An effort in Palo Alto to pass a law barring cars from idling moved ahead on Monday night, when the City Council fully endorsed the new ordinance.
By an 8-0 vote, with City Councilman Adrian Fine absent, the council directed staff to come up with an ordinance that would make it illegal for cars to run their motors while standing still for more than two or three minutes. The new law would be based on similar ordinances in Salt Lake City, Utah and Ann Arbor, Michigan. Once drafted, the ordinance would go to the council's Policy and Services Committee for review before the full council adopts it.
The drive to pass an anti-idling ordinance was sparked by a campaign conducted by youth members of the local Sierra Club Chapter and Shelly Gordon Gray, a Sierra Club board member who also sits on the city's Human Relations Commission. Earlier this year, students attended a council meeting to show an educational video they made of cars idling in front of Hoover Elementary School. They have also been talking to administrators and teachers at local schools and distributing cards for students to take home and have their parents sign, pledging that they won't idle outside schools.
In response, Vice Mayor Liz Kniss and council members Karen Holman, Eric Filseth and Tom DuBois co-authored a memo urging a new anti-idling ordinance. The law, they acknowledged, would prioritize education over enforcement. The primary costs, according to the memo, would be posting signs at idle-rich places such as schools, truck delivery stops and employee-bus stops. Even independent of enforcement, "just signs and education are likely to have some impact," the memo states.
"I think there's very little dependency on enforcement," said Filseth, who calculated that the ordinance would reduce emissions by roughly the same amount as taking between 120 and 240 cars off the road per year. "It's just getting people to think differently -- like separating our food scraps. We sort of internalized that."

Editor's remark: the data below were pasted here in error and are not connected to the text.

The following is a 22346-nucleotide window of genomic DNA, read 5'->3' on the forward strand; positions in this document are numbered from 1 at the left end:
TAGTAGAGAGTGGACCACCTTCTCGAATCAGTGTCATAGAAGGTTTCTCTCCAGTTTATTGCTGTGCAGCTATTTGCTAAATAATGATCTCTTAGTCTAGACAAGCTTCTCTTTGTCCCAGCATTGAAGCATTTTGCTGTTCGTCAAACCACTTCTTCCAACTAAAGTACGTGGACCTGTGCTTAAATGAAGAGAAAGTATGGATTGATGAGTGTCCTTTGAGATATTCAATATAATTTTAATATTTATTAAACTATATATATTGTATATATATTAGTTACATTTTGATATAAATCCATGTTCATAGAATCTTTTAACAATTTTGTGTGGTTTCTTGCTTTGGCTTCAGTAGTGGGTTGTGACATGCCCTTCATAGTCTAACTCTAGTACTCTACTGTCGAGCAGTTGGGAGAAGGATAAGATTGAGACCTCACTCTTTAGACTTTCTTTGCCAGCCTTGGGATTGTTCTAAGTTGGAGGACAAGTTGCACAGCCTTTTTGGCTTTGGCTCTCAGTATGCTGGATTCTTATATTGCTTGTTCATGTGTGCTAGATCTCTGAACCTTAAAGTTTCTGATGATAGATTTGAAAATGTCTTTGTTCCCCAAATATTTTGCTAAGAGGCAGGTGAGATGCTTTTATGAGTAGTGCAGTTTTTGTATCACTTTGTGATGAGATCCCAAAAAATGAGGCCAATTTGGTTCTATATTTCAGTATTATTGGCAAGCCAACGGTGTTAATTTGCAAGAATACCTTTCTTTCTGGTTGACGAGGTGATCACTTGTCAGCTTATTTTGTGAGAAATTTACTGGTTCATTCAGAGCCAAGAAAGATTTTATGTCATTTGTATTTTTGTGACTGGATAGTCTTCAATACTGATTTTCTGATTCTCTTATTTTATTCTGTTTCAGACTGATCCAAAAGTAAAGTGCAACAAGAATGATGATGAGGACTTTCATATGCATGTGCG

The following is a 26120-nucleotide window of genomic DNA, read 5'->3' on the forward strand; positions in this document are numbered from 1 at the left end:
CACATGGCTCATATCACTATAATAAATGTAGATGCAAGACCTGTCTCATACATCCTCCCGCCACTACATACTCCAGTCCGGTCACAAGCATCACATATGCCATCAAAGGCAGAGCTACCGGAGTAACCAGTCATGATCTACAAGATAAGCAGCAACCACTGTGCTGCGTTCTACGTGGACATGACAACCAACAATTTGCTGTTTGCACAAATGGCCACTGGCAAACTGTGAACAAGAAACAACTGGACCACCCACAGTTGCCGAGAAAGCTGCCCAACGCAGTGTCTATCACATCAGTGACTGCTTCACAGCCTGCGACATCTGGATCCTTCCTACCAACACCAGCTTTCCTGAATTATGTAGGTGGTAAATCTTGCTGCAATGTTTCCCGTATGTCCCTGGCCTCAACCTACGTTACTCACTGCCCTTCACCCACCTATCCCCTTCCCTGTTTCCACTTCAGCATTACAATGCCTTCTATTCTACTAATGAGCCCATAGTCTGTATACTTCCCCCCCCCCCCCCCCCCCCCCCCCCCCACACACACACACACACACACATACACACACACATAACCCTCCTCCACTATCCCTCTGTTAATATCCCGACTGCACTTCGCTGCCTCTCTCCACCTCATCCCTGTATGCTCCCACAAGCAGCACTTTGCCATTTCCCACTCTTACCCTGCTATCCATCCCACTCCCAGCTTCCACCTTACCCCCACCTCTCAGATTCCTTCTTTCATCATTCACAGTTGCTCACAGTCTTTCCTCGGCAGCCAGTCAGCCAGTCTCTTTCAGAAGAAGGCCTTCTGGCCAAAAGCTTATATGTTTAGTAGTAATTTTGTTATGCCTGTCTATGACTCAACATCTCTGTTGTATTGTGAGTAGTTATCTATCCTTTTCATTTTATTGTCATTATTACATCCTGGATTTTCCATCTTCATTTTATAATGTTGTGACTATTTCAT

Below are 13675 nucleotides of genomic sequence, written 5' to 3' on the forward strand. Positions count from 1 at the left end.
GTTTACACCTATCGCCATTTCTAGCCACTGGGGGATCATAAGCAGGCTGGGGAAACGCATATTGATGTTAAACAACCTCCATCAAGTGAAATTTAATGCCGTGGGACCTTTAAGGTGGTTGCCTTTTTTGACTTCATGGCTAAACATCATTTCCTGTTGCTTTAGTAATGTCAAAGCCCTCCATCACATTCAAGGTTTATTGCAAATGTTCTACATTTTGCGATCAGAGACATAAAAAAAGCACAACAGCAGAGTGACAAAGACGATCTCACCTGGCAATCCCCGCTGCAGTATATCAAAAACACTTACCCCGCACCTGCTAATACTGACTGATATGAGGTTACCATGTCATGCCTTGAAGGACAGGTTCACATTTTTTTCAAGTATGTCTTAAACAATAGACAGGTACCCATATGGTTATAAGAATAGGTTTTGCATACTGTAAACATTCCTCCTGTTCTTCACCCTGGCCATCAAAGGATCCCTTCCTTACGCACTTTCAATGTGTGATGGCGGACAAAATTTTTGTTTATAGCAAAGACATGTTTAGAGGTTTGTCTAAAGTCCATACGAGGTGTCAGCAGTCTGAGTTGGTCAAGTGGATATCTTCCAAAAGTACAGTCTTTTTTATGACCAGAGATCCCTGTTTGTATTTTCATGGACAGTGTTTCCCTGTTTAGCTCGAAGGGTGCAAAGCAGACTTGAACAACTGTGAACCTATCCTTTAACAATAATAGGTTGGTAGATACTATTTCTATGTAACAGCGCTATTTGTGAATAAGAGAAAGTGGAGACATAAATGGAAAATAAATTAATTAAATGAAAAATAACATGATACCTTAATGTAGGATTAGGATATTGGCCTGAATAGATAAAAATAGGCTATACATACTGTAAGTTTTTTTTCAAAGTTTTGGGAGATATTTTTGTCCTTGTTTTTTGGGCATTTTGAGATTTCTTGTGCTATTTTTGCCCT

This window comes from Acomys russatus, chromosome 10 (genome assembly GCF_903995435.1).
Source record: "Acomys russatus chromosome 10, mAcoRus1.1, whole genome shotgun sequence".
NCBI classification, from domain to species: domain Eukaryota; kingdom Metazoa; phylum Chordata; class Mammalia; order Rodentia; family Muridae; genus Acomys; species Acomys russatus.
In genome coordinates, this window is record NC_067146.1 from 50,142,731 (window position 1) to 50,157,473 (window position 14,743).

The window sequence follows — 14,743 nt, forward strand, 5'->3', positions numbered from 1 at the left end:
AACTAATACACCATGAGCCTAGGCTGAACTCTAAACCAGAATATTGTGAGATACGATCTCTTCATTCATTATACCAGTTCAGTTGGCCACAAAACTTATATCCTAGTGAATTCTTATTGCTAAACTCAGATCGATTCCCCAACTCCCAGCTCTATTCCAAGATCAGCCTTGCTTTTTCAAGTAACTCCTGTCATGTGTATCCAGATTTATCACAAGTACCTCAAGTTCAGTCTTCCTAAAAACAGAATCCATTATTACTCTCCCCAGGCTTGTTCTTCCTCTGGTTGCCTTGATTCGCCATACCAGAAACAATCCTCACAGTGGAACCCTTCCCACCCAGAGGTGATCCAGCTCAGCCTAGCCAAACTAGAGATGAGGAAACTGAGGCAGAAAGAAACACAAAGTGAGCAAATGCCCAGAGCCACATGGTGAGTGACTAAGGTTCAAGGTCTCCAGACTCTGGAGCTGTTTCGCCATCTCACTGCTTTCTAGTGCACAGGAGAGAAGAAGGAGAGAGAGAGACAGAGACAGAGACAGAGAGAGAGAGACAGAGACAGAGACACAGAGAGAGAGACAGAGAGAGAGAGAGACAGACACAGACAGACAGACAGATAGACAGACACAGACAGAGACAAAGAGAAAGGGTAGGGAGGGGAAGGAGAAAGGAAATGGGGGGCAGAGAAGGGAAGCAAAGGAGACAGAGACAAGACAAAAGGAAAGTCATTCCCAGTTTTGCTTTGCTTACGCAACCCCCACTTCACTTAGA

Kniss, a former Santa Clara County supervisor, said that the county already has an anti-idling law that pertains to trucks, buses and other large vehicles. Palo Alto's new ordinance would apply a similar approach to cars and other smaller vehicles.
"Most people think if you turn your car off and turn it on again, you are wasting gas," Kniss said. "Any number of studies show this is actually not the case."
Tanli Su and Rachel Loewy, members of Sierra Club's youth division, told the council that they've reached out to councils in Los Altos, Saratoga and Los Gatos. In all three cases, officials expressed interest in prohibiting idling.
"We believe if Palo Alto takes the lead and passes this ordinance, it will have a domino effect and other cities will get on board," Loewy told the council.
Council members agreed that, if nothing else, the new ordinance will raise awareness of the issue. Holman said since she has learned more about the issue, she has observed more people idling for long periods of time. Three weeks ago, she observed someone sleeping in their vehicle while the motor was on, Holman said.
"With the increased incident rate around asthma and among young children, I think this is an important leadership position to take and an important leadership action to take," Holman said.
Andy Zeng, vice chair of the youth division of Sierra Club's climate action team, said idling laws is one area in which Palo Alto has fallen behind. He endorsed a two-step approach -- with an education campaign followed by enforcement.
The memo acknowledges that the anti-idling ordinance would make exceptions for emergency responders heading to calls, Public Works vehicles working on projects and individuals who need to keep the engine running because of health conditions. It argues that the new ordinance would make a "modest but measurable" contribution toward the city's "80 by 30" goal, which calls for reducing emissions by 80 percent by the year 2030.
Not everyone at Monday's meeting was convinced that the new ordinance is a good idea. Omar Chatty, vice president of the Silicon Valley Taxpayers Association, asked the council to respect the intelligence of the city's residents, who are well-educated and who "don't need laws for every nit-picky thing."
"Let's not turn Palo Alto anymore into an over-regulated eco-socialist mini-state," Chatty said.